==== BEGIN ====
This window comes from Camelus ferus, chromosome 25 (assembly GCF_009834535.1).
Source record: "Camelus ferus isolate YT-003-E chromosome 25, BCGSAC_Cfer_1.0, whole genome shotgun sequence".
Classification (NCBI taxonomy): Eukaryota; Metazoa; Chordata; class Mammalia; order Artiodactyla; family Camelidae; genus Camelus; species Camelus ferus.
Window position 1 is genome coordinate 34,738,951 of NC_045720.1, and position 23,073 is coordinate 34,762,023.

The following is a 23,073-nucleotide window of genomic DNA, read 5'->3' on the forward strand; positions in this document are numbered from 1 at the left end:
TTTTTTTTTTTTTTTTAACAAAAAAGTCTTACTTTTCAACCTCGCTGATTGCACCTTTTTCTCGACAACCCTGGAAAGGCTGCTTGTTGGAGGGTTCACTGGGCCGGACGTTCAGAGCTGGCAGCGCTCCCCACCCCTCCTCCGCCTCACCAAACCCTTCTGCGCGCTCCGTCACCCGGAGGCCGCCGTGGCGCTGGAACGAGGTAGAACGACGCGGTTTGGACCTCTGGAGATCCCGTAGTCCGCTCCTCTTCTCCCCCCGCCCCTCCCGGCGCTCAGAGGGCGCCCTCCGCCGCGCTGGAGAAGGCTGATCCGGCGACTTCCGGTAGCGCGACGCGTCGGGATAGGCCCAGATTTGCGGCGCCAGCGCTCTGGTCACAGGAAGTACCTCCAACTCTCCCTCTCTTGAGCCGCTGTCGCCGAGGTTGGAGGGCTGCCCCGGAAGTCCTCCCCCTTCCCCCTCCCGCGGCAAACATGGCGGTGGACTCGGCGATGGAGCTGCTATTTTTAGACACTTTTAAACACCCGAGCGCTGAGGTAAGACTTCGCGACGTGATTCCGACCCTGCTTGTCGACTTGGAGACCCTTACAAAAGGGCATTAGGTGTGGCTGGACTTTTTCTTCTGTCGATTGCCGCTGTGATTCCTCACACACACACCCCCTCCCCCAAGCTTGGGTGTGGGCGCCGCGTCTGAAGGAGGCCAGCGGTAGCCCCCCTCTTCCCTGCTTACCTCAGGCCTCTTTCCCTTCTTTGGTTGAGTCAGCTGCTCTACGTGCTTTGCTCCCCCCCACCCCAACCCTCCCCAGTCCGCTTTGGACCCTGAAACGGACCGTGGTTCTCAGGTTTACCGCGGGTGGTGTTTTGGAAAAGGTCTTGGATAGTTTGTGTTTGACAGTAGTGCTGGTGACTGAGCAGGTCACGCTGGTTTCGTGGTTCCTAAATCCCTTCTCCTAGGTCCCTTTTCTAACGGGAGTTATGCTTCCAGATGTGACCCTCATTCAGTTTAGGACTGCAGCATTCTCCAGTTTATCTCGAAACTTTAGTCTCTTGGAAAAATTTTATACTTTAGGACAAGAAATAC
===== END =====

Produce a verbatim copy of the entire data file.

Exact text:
This window comes from Camelus ferus, chromosome 25 (assembly GCF_009834535.1).
Source record: "Camelus ferus isolate YT-003-E chromosome 25, BCGSAC_Cfer_1.0, whole genome shotgun sequence".
Classification (NCBI taxonomy): Eukaryota; Metazoa; Chordata; class Mammalia; order Artiodactyla; family Camelidae; genus Camelus; species Camelus ferus.
Window position 1 is genome coordinate 34,738,951 of NC_045720.1, and position 23,073 is coordinate 34,762,023.

The following is a 23,073-nucleotide window of genomic DNA, read 5'->3' on the forward strand; positions in this document are numbered from 1 at the left end:
TTTTTTTTTTTTTTTTAACAAAAAAGTCTTACTTTTCAACCTCGCTGATTGCACCTTTTTCTCGACAACCCTGGAAAGGCTGCTTGTTGGAGGGTTCACTGGGCCGGACGTTCAGAGCTGGCAGCGCTCCCCACCCCTCCTCCGCCTCACCAAACCCTTCTGCGCGCTCCGTCACCCGGAGGCCGCCGTGGCGCTGGAACGAGGTAGAACGACGCGGTTTGGACCTCTGGAGATCCCGTAGTCCGCTCCTCTTCTCCCCCCGCCCCTCCCGGCGCTCAGAGGGCGCCCTCCGCCGCGCTGGAGAAGGCTGATCCGGCGACTTCCGGTAGCGCGACGCGTCGGGATAGGCCCAGATTTGCGGCGCCAGCGCTCTGGTCACAGGAAGTACCTCCAACTCTCCCTCTCTTGAGCCGCTGTCGCCGAGGTTGGAGGGCTGCCCCGGAAGTCCTCCCCCTTCCCCCTCCCGCGGCAAACATGGCGGTGGACTCGGCGATGGAGCTGCTATTTTTAGACACTTTTAAACACCCGAGCGCTGAGGTAAGACTTCGCGACGTGATTCCGACCCTGCTTGTCGACTTGGAGACCCTTACAAAAGGGCATTAGGTGTGGCTGGACTTTTTCTTCTGTCGATTGCCGCTGTGATTCCTCACACACACACCCCCTCCCCCAAGCTTGGGTGTGGGCGCCGCGTCTGAAGGAGGCCAGCGGTAGCCCCCCTCTTCCCTGCTTACCTCAGGCCTCTTTCCCTTCTTTGGTTGAGTCAGCTGCTCTACGTGCTTTGCTCCCCCCCACCCCAACCCTCCCCAGTCCGCTTTGGACCCTGAAACGGACCGTGGTTCTCAGGTTTACCGCGGGTGGTGTTTTGGAAAAGGTCTTGGATAGTTTGTGTTTGACAGTAGTGCTGGTGACTGAGCAGGTCACGCTGGTTTCGTGGTTCCTAAATCCCTTCTCCTAGGTCCCTTTTCTAACGGGAGTTATGCTTCCAGATGTGACCCTCATTCAGTTTAGGACTGCAGCATTCTCCAGTTTATCTCGAAACTTTAGTCTCTTGGAAAAATTTTATACTTTAGGACAAGAAATAC